Coffee shops put off by high cost of implementing vaccination checks to allow 5 diners to sit together
The high cost of implementing Covid-19 vaccination checks has deterred many coffee shop operators from allowing groups of up to five to dine on their premises.
Of the 2,200 coffee shops and canteens in Singapore, only 112 allow up to five fully vaccinated customers to dine in, according to the Singapore Food Agency.
In contrast, almost all of the 110 hawker centres managed by the National Environment Agency (NEA) or NEA-appointed operators allow groups of five people to eat together.
Coffee shop associations and stallholders said it can cost them at least a few thousand dollars a month to hire staff to implement such checks.
Logistical challenges, such as having to consider the layout of the coffee shop when cordoning off certain areas, are another obstacle.
Since Nov 23, coffee shops with the necessary control measures can allow groups of up to five fully vaccinated people to dine in.
To do so, they must control access by cordoning off areas and have dedicated entry points. At these entry points, they must also check the vaccination status of all patrons, and differentiate those who are fully vaccinated and dining in.
Mr Hong Poh Hin, the vice-chairman of the Foochow Coffee Restaurant and Bar Merchants Association, said many of the larger coffee shops have indoor and outdoor seating areas usually separated by a corridor or a walkway, which is also used by residents in the neighbourhood.
As coffee shops are not allowed to seal off these common areas, they must cordon off their indoor and outdoor areas separately, and station someone at each of these entrances. Hiring one person would cost them about $2,000 a month.
He said: "Some of the coffee shop operators would want to pass on some of the cost to their stallholders. But not all stallholders would agree because the zi char stalls would benefit the most from larger groups."
But these larger groups, such as families, tend to patronise the coffee shops only on weekends. Many operators feel that the uptick in business does not justify the additional cost, Mr Hong said.
His association represents about 400 coffee shops.
For coffee shops with very popular stalls, barricading the indoor seating area would also be difficult as queues for such stalls can sometimes extend beyond the area.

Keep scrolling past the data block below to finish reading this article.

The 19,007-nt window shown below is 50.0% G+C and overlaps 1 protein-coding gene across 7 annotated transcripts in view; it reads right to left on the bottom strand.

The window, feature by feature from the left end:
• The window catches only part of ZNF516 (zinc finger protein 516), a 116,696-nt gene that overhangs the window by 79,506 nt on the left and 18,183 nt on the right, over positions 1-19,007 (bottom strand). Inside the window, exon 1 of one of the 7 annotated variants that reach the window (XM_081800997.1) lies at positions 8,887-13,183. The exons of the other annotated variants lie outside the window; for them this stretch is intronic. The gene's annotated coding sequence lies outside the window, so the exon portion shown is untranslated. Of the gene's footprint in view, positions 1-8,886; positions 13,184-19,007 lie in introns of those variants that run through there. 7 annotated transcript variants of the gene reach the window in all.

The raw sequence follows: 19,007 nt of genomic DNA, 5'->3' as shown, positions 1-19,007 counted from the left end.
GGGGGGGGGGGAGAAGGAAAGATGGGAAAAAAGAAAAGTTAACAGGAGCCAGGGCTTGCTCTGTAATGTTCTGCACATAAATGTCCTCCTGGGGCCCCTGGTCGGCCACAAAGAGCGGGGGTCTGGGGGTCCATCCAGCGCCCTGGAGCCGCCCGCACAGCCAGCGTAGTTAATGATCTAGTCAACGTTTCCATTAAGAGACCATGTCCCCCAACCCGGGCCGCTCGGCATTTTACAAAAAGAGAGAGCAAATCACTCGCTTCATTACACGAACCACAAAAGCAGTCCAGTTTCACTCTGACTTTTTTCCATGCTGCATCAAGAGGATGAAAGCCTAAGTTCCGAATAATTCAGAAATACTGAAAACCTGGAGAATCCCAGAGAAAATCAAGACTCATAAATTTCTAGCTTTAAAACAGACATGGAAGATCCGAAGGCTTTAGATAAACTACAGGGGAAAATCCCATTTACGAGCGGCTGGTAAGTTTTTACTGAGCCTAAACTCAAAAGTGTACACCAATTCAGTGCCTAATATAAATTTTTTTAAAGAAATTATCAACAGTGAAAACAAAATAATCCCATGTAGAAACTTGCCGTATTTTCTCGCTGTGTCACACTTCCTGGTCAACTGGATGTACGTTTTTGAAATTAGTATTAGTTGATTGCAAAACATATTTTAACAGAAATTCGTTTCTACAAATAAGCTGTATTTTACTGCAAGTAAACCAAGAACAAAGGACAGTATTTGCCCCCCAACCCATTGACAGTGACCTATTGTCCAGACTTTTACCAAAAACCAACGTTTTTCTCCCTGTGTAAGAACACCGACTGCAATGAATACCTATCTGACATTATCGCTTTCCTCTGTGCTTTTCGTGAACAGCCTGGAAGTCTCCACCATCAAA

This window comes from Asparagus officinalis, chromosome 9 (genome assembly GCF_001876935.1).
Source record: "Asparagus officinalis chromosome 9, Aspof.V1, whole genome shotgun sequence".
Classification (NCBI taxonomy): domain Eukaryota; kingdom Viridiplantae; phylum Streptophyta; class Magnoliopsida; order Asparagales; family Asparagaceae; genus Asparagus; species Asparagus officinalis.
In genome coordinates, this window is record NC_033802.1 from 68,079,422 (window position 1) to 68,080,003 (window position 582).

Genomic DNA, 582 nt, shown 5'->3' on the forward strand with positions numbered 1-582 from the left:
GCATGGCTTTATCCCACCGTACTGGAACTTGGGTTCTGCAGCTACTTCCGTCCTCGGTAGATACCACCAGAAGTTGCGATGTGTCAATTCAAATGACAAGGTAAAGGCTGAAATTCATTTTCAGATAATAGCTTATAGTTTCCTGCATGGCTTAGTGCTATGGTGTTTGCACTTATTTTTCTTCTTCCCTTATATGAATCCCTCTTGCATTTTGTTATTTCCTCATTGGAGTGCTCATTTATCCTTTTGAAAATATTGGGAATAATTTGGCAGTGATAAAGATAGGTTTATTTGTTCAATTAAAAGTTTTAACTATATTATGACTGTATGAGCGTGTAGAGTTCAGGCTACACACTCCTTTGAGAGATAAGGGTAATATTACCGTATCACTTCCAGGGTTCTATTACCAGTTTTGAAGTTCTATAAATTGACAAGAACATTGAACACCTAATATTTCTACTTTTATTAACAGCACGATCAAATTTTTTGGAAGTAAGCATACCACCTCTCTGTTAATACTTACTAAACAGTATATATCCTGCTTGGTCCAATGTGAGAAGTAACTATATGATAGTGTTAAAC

Mr Kenneth Lee, vice-chairman of Kheng Keow Coffee Merchants Restaurant and Bar Owners Association, said: "Covid-19 is not something that will last for a month or two. We don't know when the pandemic is going to end. So in the long run, all these extra costs will add to our operating expenses.
"Sooner or later, the operators and stallholders will not be able to absorb them and we will have to pass them down to consumers."
Coffee shops also run the risk of getting fined or suspended if they do not enforce these vaccinated-differentiated measures properly.
With the additional cost being too much to bear, most operators have decided to wait and see if they can hold out, said Mr Lee.
But coffee shops that stick to only allowing dining for two people also have to grapple with slower business, with diners preferring to go to eateries where they can sit in larger groups.
Ms Hasria Hashim, who sells Malay food at Kim San Leng coffee shop in Tampines, said she has seen a 40 per cent drop in customers compared with when larger groups were allowed.
Competition is tough as there are other coffee shops, and the nearby Tampines Round Market and Food Centre allows groups of five to sit together, she said.
"We felt that it is unfair because not all coffee shops have the manpower. Many people are vaccinated, so I don't see an issue with our coffee shop allowing five people to dine in together."
Some stallholders also have to remind patrons to abide by the rules.
Ms Huang Ya Dong, a drink stall assistant at a coffee shop in Toa Payoh, said she has come across unhappy and difficult customers who do not want to follow the rules.
"There are some difficult customers who would tell us, 'Do you expect me to sit on the floor?' when we ask them to sit no more than two per table. We usually have to explain the regulations to them again, mention the fines they would incur, and take photos of them if needed."
- Additional reporting by Kolette Lim and John Elijah Gan